Stuck in a stick: How do twig-nesting ants avoid heat stress?

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In the study “Behavioral response to heat stress of twig‑nesting canopy ants” recently published in Oecologia, Jelena Bujan and Stephen Yanoviak tested the ability of tropical twig-nesting ants to behaviorally thermoregulate. Global warming and thus heat stress is anticipated to increase and may impact brood and workers inside twig nests in the canopy, which is thermally variable. The authors examined nest choice and absconding behavior (nest evacuation behavior) in response to heat stress in four common twig-nesting ant genera. In contrast to Camponotus and Crematogaster, which nest in all forest strata, genera that almost exclusively nest in the canopy occupy smaller cavities. In heating experiments using both natural and artificial nests, Crematogaster ants fled at the lowest temperatures. Cephalotes workers were less likely to flee from their nests. This highlights that different genera apply different strategies and sensitivities to heat stress. Here, Jelena Bujan highlights the main points and shares some amazing pictures and videos of the work behind the study.

A Photoblog contribution by Jelena Bujan

Edited by: Billu Das, Hoon Kang, Patrick Krapf

The tropical forest canopy is hotter and drier than the understory below. Yet we know little of the local climatic conditions that small ectotherms experience in the canopy, and their adaptations to deal with a harsher climate than their understory counterparts. Given that behavioral responses are often the first line of defense against stressors, we tested the thermoregulatory behavior of tropical twig nesting ants.

We conducted our study at Barro Colorado Island (BCI) in Panama, which is probably the best-explored piece of tropical forest in the world. While we know a lot about the processes in the understory, the forest canopy is still underexplored despite the incredible arthropod diversity it contains.

Fig. 2. Laboratory buildings on Barro Colorado Island, a boat view.

Tropical tree crowns can get really hot during the day – here is a thermal image of a branch of Ceiba pentandra taken at 10:00 AM, with warm patches that exceed 40 °C.

Fig. 3. Thermal image of Ceiba pentandra branch.

To collect twig nesting ants, we accessed the canopy using the single rope climbing technique. We brought back twig nests of 4 common canopy nesting genera (Camponotus, Cephalotes, Crematogaster, and Pseudomyrmex) to the lab and tested ants’ ability to withstand nest warming.

Fig. 4. Climbing up a Dypterix tree.

During our canopy collections we were often joined by friends that supervised our collections.

Fig. 5. Three toed sloth in a Pseudobombax crown on BCI.

Fig. 6. Chestnut-mandibled toucan on BCI.

Sometimes we used a boat to collect ant nests from tree crowns overhanging Gatun Lake.

Fig. 7. One of the boat collecting trips on the lake.

Twig nesting ants cannot quickly manipulate temperatures inside the nest by changing the size of the nest or the size of the nest openings, as mound nesters do. Once a twig nest starts heating up, the nesting ants have two options: 1) evacuate the nest; 2) withstand the heat.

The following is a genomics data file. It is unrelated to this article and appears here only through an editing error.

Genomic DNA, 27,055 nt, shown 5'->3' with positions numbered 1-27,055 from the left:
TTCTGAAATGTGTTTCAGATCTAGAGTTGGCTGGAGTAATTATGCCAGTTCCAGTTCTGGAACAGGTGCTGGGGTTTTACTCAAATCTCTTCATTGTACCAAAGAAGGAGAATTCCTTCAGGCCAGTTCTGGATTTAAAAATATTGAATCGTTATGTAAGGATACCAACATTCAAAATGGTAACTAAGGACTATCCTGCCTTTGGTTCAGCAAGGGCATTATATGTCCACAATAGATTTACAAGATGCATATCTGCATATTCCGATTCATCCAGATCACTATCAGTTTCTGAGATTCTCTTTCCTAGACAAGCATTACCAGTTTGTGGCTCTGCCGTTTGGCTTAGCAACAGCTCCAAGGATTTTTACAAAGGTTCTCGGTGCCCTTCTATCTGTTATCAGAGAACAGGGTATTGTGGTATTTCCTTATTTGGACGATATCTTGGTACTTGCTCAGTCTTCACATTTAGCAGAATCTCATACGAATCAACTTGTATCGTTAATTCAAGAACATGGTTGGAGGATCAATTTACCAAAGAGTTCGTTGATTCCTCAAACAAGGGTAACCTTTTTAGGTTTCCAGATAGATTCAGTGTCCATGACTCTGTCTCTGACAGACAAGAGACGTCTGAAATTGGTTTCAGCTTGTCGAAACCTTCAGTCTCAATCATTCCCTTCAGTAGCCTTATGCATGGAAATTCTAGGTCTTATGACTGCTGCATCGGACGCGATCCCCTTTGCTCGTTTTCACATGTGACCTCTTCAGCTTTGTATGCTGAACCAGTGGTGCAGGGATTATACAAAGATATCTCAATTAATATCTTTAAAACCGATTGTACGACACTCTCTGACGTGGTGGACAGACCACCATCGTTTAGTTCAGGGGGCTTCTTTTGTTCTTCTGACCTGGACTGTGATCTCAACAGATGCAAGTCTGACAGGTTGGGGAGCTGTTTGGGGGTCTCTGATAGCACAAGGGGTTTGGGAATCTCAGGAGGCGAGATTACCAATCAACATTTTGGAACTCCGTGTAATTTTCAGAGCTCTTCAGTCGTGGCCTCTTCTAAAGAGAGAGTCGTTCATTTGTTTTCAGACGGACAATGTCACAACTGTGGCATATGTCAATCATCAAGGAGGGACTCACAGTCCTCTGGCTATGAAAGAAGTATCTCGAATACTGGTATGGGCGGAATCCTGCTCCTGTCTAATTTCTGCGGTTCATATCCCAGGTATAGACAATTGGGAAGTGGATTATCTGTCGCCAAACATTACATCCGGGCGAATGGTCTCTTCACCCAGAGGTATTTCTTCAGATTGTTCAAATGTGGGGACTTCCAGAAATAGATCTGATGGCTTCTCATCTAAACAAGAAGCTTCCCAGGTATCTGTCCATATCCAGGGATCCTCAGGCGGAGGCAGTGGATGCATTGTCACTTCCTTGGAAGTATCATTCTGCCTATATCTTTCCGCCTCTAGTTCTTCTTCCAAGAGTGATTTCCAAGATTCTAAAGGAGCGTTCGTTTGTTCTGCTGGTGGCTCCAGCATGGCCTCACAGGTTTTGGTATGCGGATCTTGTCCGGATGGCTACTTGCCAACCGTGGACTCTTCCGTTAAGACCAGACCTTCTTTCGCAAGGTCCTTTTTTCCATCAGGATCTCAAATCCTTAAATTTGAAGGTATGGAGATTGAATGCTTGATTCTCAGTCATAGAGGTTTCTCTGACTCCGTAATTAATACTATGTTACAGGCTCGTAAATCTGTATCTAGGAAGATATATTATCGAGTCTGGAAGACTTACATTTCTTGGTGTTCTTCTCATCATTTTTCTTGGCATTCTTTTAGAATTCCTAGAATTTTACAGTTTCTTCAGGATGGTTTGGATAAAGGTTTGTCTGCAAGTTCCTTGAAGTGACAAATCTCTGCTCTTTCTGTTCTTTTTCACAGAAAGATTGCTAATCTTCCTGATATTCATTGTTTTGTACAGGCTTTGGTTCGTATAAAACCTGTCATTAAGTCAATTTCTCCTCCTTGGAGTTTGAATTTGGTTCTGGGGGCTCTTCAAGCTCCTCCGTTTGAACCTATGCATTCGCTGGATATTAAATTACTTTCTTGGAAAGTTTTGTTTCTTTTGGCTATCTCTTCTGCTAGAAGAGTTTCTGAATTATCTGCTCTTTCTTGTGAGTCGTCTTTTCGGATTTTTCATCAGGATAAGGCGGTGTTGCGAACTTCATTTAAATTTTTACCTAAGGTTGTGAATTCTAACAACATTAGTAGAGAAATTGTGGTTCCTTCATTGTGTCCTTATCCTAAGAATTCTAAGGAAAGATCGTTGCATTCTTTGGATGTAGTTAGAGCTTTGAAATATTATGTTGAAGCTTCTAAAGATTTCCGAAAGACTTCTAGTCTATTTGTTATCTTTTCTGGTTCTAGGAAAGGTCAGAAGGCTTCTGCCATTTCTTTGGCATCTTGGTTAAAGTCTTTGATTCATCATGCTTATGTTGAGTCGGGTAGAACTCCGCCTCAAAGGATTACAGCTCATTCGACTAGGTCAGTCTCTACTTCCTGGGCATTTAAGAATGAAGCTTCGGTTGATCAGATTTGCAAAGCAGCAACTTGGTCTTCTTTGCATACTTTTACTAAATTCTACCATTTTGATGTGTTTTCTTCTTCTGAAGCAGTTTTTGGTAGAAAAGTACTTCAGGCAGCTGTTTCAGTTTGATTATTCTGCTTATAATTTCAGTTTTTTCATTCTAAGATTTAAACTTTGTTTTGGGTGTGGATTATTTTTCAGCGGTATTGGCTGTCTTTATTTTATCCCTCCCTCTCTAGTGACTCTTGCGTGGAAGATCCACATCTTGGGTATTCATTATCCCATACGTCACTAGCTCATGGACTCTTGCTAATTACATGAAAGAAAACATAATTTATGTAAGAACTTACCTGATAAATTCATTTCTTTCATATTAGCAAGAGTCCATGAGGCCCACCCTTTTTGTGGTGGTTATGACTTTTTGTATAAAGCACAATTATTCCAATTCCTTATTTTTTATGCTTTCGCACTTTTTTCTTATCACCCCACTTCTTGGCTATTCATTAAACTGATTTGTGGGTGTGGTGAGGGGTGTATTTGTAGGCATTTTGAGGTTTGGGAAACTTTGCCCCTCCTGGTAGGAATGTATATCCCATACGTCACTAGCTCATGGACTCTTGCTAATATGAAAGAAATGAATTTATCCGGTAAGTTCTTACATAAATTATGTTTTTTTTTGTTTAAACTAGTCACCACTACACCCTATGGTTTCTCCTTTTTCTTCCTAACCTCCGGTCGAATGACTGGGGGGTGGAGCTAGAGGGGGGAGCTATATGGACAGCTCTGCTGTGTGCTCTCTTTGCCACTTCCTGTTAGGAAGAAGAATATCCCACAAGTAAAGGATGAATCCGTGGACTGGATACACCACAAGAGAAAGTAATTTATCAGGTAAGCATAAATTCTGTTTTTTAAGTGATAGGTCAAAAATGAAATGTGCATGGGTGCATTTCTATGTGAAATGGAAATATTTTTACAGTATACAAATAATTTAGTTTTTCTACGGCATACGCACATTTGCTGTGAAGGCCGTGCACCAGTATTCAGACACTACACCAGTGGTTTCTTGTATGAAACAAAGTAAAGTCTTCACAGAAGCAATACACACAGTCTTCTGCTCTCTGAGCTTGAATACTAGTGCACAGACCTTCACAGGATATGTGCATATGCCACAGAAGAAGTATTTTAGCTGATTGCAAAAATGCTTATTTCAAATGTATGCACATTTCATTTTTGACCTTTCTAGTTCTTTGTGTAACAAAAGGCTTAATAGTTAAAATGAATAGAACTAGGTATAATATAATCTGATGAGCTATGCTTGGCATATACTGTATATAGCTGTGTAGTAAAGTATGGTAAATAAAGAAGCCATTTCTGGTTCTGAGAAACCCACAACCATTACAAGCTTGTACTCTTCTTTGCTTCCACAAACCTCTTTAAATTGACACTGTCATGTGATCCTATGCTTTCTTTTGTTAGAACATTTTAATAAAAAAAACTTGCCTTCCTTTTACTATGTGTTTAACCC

Fig. 8. Example of twig nest of Pseudomyrmex spp. from Peru ©Steve Yanoviak

We found that canopy specialist genera Pseudomyrmex and Cephalotes —which nest almost exclusively in the canopy—occupy twigs with smaller cavities. These genera are more consistent in their nest selection, usually choosing nests of similar sizes. Cephalotes was also least likely to evacuate their nests in response to heating.

Camponotus and Crematogaster were more likely to remove their brood while absconding their nests. Here is a Camponotus sp. demonstrating brood evacuation behavior. This behavior continued until all the brood was evacuated from the nest.

Crematogaster spp. evacuated their nests at the lowest temperature of all studied genera (42°C). The workers displayed gaster flagging behavior while absconding. This behavior is a defense response generally displayed in response to a threat.

Nests of Camponotus and Crematogaster are often raided by army ants, and during these attacks ants evacuate their nests with brood. This response to attack might be one of the reasons why, when exposed to heat stress, these two genera abandon their nests carrying their brood.

Fig. 10. Bivouac of the army ant Eciton hamatum on BCI

As temperatures and the frequencies of drought increase, canopy ants face a climatically challenging environment. We found that avoidance of heat stress is species-specific. Some ants abscond to avoid heat stress, and often carry their brood with them, while others prefer to stay inside of the nest. We have yet to find out how costly behavioral thermoregulation can be. Predation risk might be an additional factor that shapes the species-specific behavioral responses of canopy ants to heat stress.

Fig. 11. Standing on an epiphyte is a jumping spider preying on a pupa of Camponotus spp. that was carried out of the heated nest by workers.
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